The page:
Family health myths
Friday 22nd August
We bring you the truth behind eight common health myths which can affect all the family – from childhood illnesses to general diet and keeping healthy as you get older.
Head lice can jump
Incorrect. Head lice don’t jump or fly, they move by crawling - getting from one host to another through direct head-to-head contact. They will soon die when they are away from hair, and do not live in bedding, hats or other clothes. It’s also important to note that head lice can affect all types of hair, regardless of condition, cleanliness and length.
Find out more about symptoms, treatment and prevention of head lice here: http://www.nhs.uk/Conditions/Head-lice/Pages/Introduction.aspx
You shouldn’t give a vaccine to a child who has a cold
This is a myth. You don’t have to delay your child's vaccination if they have a mild illness such as a cough or cold, as long as they do not have a fever. If your child is suffering from a fever (or high temperature) however, you should consult your GP regarding postponing the jab. This is because the fever can make it difficult to tell whether the child is having an adverse reaction to the vaccine. If you do need to postpone, ensure that you remember to reschedule the vaccination as soon as you can. For more information on childhood vaccines visit: http://www.netdoctor.co.uk/health_advice/facts/childhoodvaccinations.htm
Once you’ve had chickenpox everybody is immune from it for life
Unfortunately, this is not true. Chickenpox is an infection caused by the varicella-zoster virus. When you have chickenpox, your immune system makes antibodies which fight the virus and then provide lifelong protection against it. Whilst most people are then immune from further chickenpox infection for the rest of their lives, some people may not develop enough antibodies the first time around and can then catch it again.
Find out more about chickenpox here: http://www.nhs.uk/conditions/chickenpox/Pages/Introduction.aspx
Children don’t experience mental health illnesses
This is a myth. Statistics from the Mental Health Foundation show that approximately one in ten children and young people are affected by mental health problems. This can include depression, anxiety and conduct disorder - and can often be as a direct response to what is happening in their lives (such as school stress or bullying.)
If you feel your child may be suffering from a mental health condition, there are a range of people who can help - for example a school nurse or school counsellor. Alternatively your GP will be able to advise and may refer your child for further help. Find out more information here: http://www.mentalhealth.org.uk/help-information/mental-health-a-z/C/children-young-people/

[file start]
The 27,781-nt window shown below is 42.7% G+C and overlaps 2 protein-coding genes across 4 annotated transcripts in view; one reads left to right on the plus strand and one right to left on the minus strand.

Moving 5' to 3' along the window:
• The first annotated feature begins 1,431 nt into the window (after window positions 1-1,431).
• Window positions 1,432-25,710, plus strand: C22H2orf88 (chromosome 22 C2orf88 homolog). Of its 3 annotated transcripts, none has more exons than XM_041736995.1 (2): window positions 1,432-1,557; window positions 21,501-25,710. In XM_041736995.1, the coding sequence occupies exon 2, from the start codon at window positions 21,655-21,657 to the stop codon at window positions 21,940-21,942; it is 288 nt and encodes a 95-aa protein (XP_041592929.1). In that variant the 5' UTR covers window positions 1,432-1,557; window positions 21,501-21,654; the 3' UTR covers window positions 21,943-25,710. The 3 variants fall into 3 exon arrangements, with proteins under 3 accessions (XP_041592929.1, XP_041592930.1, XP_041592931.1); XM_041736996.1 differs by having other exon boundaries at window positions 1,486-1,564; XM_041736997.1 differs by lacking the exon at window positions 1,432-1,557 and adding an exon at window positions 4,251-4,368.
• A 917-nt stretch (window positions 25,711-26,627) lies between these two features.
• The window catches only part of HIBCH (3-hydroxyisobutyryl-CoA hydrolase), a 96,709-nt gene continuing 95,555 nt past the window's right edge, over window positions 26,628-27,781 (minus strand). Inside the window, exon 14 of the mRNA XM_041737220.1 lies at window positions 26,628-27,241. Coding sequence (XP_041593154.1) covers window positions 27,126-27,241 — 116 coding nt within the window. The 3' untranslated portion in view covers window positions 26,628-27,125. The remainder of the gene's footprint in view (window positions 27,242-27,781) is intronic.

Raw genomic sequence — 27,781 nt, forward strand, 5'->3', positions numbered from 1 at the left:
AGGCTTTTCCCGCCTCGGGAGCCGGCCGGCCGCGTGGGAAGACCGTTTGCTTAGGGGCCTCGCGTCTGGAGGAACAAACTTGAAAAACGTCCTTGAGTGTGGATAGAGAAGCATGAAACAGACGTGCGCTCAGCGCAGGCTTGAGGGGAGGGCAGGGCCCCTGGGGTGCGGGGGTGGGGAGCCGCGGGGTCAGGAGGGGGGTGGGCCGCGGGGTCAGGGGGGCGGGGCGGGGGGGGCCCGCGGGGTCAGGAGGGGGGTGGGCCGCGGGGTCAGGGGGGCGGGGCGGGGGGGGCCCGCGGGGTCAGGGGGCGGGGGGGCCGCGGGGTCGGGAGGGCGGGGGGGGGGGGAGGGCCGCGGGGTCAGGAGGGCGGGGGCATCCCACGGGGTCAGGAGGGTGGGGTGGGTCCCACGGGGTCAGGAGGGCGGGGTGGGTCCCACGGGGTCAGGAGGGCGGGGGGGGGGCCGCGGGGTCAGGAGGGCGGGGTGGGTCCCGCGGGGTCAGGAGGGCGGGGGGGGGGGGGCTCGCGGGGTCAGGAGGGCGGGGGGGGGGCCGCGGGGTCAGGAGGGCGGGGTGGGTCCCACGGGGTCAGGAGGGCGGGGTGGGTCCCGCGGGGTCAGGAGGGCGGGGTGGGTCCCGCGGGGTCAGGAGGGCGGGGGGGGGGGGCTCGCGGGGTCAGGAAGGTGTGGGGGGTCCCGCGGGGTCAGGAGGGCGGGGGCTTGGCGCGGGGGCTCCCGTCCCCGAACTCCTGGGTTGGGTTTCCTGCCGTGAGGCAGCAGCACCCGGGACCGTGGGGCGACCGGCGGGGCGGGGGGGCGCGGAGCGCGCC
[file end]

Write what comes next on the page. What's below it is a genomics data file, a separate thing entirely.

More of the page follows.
Feeding your family healthy food costs a lot more
Untrue. Healthy foods are not necessarily more expensive than their unhealthy alternatives. You can pay much more for a high-fat ready meal, than you would if you bought fresh ingredients and made the meal yourself. Buying canned, dried, or frozen vegetables can also be a cost effective way to ensure you get a balanced diet with less waste. For tips on how you can get an affordable but healthy diet take a look at this article: http://www.bbc.co.uk/news/business-22263706
I never really exercised before so it’s too late to make a difference in my health
This is myth. Exercise at any age (and no matter how late you start!) will help improve your overall health – both physical and mental. Any exercise is better than none and it can have major benefits on your health and wellbeing. You just need to ensure however that you don’t push yourself too hard if you haven’t exercised in a while. Check out these tips on how to get more active: http://www.bhf.org.uk/heart-health/prevention/staying-active.aspx
Depression is a normal part of the aging process
This is not true. It is not simply part of the aging process to feel depressed and if you do experience symptoms then you shouldn’t be afraid to ask for help. Depression can affect anyone of any age and whilst older people may be more vulnerable to factors such as being widowed or divorced, having a physical disability or illness, or feeling lonely, this doesn’t meant that is it normal symptom of getting older. Find out more about mental health in later life and how you can get help here: http://www.mentalhealth.org.uk/help-information/mental-health-a-z/O/older-people/
Older people can’t learn new things
False! The old adage “you can’t teach an old dog new things” is simply not true. Older people don’t completely lose the ability to learn things and by broadening your scope of knowledge or trying new things, you can reap benefits to your health in a variety of ways. The more you use your brain as you get older (i.e. quizzes, crosswords, reading), the more you can help counter the development of age-related decline in memory, for example. Take a look at this information from charity Age UK on education and training in later life: http://www.ageuk.org.uk/work-and-learning/further-education-and-training/
This article has been brought to you using public health information freely available online (click on links in the article for more information). benenden health has not provided any direct medical advice within this article. Please consult the sources provided if you would like further information or support.